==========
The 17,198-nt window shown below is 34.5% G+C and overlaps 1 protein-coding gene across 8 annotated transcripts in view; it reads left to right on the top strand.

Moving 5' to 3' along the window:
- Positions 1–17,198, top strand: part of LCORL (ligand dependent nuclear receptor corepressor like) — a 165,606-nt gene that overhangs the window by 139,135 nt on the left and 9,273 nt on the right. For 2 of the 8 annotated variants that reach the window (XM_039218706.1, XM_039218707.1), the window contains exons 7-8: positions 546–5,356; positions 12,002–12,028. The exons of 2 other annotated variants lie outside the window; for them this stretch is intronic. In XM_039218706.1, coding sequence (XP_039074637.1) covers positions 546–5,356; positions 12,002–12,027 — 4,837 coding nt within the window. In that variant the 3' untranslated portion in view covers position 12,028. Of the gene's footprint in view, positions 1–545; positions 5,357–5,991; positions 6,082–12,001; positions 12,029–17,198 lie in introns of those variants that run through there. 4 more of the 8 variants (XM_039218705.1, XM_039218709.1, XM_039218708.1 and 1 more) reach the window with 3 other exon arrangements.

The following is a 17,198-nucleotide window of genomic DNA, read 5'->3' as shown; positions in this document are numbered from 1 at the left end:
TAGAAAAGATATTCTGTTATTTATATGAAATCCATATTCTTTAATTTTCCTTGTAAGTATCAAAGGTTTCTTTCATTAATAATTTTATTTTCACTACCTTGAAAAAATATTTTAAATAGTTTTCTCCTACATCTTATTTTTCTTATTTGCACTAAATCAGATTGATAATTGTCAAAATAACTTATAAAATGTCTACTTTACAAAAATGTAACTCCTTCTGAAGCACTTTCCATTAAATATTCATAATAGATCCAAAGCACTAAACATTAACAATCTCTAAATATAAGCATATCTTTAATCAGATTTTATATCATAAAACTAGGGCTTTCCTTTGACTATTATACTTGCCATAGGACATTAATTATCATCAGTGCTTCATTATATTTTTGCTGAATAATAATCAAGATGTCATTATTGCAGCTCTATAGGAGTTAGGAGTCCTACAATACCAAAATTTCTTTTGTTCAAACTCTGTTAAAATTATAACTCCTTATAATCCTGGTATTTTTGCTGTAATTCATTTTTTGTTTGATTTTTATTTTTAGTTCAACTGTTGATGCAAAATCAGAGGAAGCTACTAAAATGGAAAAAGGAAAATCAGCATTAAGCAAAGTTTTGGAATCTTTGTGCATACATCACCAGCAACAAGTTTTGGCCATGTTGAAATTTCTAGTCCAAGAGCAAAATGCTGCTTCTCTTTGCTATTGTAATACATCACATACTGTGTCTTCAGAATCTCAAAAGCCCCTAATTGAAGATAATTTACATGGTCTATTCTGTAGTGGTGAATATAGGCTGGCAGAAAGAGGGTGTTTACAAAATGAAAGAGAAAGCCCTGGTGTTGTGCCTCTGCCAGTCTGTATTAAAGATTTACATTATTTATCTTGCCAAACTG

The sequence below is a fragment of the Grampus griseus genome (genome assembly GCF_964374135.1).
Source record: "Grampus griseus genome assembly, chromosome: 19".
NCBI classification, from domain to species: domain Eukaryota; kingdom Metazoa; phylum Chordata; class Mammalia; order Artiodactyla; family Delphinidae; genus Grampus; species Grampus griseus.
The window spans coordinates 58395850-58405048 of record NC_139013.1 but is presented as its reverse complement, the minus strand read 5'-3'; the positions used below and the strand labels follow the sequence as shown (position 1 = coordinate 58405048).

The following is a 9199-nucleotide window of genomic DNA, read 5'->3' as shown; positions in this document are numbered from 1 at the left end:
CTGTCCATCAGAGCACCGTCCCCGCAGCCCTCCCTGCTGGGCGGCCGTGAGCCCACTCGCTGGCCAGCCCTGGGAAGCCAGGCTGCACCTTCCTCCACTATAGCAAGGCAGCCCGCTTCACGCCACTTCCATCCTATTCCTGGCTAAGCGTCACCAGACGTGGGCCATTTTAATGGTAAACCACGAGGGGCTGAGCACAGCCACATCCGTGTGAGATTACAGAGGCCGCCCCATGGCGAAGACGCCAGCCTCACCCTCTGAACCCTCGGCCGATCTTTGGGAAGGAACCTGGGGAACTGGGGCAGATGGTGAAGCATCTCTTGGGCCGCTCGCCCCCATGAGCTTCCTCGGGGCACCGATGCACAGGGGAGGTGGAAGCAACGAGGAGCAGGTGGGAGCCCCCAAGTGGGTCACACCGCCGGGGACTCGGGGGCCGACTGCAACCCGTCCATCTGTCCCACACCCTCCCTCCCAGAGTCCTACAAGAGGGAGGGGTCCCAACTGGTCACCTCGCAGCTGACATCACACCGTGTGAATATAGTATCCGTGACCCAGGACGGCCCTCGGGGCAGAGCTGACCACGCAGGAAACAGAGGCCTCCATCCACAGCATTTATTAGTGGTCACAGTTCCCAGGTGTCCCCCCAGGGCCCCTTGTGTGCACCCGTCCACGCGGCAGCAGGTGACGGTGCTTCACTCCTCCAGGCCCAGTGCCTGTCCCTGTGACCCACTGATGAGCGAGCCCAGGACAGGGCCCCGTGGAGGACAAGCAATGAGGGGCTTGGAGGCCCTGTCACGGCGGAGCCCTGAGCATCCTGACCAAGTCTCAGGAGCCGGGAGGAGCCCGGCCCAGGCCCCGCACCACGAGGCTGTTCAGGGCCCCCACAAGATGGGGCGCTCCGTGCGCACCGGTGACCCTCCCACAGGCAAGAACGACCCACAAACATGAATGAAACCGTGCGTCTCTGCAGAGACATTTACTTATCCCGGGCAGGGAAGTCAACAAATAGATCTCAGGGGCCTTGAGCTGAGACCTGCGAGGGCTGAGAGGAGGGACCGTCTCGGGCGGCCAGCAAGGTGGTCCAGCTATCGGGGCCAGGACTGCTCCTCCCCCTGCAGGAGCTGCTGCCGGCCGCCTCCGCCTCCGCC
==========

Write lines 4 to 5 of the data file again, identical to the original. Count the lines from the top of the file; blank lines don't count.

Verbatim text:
The following is a 17,198-nucleotide window of genomic DNA, read 5'->3' as shown; positions in this document are numbered from 1 at the left end:
TAGAAAAGATATTCTGTTATTTATATGAAATCCATATTCTTTAATTTTCCTTGTAAGTATCAAAGGTTTCTTTCATTAATAATTTTATTTTCACTACCTTGAAAAAATATTTTAAATAGTTTTCTCCTACATCTTATTTTTCTTATTTGCACTAAATCAGATTGATAATTGTCAAAATAACTTATAAAATGTCTACTTTACAAAAATGTAACTCCTTCTGAAGCACTTTCCATTAAATATTCATAATAGATCCAAAGCACTAAACATTAACAATCTCTAAATATAAGCATATCTTTAATCAGATTTTATATCATAAAACTAGGGCTTTCCTTTGACTATTATACTTGCCATAGGACATTAATTATCATCAGTGCTTCATTATATTTTTGCTGAATAATAATCAAGATGTCATTATTGCAGCTCTATAGGAGTTAGGAGTCCTACAATACCAAAATTTCTTTTGTTCAAACTCTGTTAAAATTATAACTCCTTATAATCCTGGTATTTTTGCTGTAATTCATTTTTTGTTTGATTTTTATTTTTAGTTCAACTGTTGATGCAAAATCAGAGGAAGCTACTAAAATGGAAAAAGGAAAATCAGCATTAAGCAAAGTTTTGGAATCTTTGTGCATACATCACCAGCAACAAGTTTTGGCCATGTTGAAATTTCTAGTCCAAGAGCAAAATGCTGCTTCTCTTTGCTATTGTAATACATCACATACTGTGTCTTCAGAATCTCAAAAGCCCCTAATTGAAGATAATTTACATGGTCTATTCTGTAGTGGTGAATATAGGCTGGCAGAAAGAGGGTGTTTACAAAATGAAAGAGAAAGCCCTGGTGTTGTGCCTCTGCCAGTCTGTATTAAAGATTTACATTATTTATCTTGCCAAACTG